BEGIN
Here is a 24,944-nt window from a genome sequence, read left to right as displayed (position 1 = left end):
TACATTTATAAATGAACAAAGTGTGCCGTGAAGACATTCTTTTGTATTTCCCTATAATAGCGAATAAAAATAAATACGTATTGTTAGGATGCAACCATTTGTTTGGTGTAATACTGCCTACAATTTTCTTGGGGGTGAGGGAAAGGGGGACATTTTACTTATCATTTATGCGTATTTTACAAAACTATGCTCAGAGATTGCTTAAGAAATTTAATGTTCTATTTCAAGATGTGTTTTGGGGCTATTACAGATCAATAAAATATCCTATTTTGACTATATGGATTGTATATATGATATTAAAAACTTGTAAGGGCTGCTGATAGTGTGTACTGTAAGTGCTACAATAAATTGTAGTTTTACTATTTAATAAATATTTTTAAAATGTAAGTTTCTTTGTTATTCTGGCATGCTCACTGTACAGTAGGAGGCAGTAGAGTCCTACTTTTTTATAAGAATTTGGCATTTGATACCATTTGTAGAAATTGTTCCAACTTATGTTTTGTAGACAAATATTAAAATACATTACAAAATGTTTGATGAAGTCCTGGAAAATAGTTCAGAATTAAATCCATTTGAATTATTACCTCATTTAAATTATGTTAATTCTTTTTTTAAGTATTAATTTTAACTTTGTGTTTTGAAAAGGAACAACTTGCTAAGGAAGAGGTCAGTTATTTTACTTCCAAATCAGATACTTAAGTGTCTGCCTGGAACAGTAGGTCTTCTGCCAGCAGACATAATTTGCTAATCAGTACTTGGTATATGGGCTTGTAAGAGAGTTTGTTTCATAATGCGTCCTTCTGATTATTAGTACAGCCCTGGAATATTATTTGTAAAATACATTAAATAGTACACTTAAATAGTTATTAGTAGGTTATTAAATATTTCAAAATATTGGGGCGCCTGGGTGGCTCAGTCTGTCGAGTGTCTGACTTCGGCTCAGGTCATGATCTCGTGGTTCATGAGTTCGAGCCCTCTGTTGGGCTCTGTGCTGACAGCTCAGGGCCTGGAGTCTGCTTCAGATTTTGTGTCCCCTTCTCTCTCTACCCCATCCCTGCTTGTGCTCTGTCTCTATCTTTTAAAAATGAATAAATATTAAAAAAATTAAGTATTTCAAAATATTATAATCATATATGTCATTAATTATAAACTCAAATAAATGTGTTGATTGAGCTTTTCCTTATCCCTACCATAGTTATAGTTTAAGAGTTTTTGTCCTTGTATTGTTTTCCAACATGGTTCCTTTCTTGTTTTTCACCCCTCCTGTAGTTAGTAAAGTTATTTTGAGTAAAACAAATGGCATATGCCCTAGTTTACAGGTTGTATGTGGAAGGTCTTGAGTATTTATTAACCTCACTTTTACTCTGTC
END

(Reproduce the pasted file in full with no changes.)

Here is a 24,944-nt window from a genome sequence, read left to right as displayed (position 1 = left end):
TACATTTATAAATGAACAAAGTGTGCCGTGAAGACATTCTTTTGTATTTCCCTATAATAGCGAATAAAAATAAATACGTATTGTTAGGATGCAACCATTTGTTTGGTGTAATACTGCCTACAATTTTCTTGGGGGTGAGGGAAAGGGGGACATTTTACTTATCATTTATGCGTATTTTACAAAACTATGCTCAGAGATTGCTTAAGAAATTTAATGTTCTATTTCAAGATGTGTTTTGGGGCTATTACAGATCAATAAAATATCCTATTTTGACTATATGGATTGTATATATGATATTAAAAACTTGTAAGGGCTGCTGATAGTGTGTACTGTAAGTGCTACAATAAATTGTAGTTTTACTATTTAATAAATATTTTTAAAATGTAAGTTTCTTTGTTATTCTGGCATGCTCACTGTACAGTAGGAGGCAGTAGAGTCCTACTTTTTTATAAGAATTTGGCATTTGATACCATTTGTAGAAATTGTTCCAACTTATGTTTTGTAGACAAATATTAAAATACATTACAAAATGTTTGATGAAGTCCTGGAAAATAGTTCAGAATTAAATCCATTTGAATTATTACCTCATTTAAATTATGTTAATTCTTTTTTTAAGTATTAATTTTAACTTTGTGTTTTGAAAAGGAACAACTTGCTAAGGAAGAGGTCAGTTATTTTACTTCCAAATCAGATACTTAAGTGTCTGCCTGGAACAGTAGGTCTTCTGCCAGCAGACATAATTTGCTAATCAGTACTTGGTATATGGGCTTGTAAGAGAGTTTGTTTCATAATGCGTCCTTCTGATTATTAGTACAGCCCTGGAATATTATTTGTAAAATACATTAAATAGTACACTTAAATAGTTATTAGTAGGTTATTAAATATTTCAAAATATTGGGGCGCCTGGGTGGCTCAGTCTGTCGAGTGTCTGACTTCGGCTCAGGTCATGATCTCGTGGTTCATGAGTTCGAGCCCTCTGTTGGGCTCTGTGCTGACAGCTCAGGGCCTGGAGTCTGCTTCAGATTTTGTGTCCCCTTCTCTCTCTACCCCATCCCTGCTTGTGCTCTGTCTCTATCTTTTAAAAATGAATAAATATTAAAAAAATTAAGTATTTCAAAATATTATAATCATATATGTCATTAATTATAAACTCAAATAAATGTGTTGATTGAGCTTTTCCTTATCCCTACCATAGTTATAGTTTAAGAGTTTTTGTCCTTGTATTGTTTTCCAACATGGTTCCTTTCTTGTTTTTCACCCCTCCTGTAGTTAGTAAAGTTATTTTGAGTAAAACAAATGGCATATGCCCTAGTTTACAGGTTGTATGTGGAAGGTCTTGAGTATTTATTAACCTCACTTTTACTCTGTC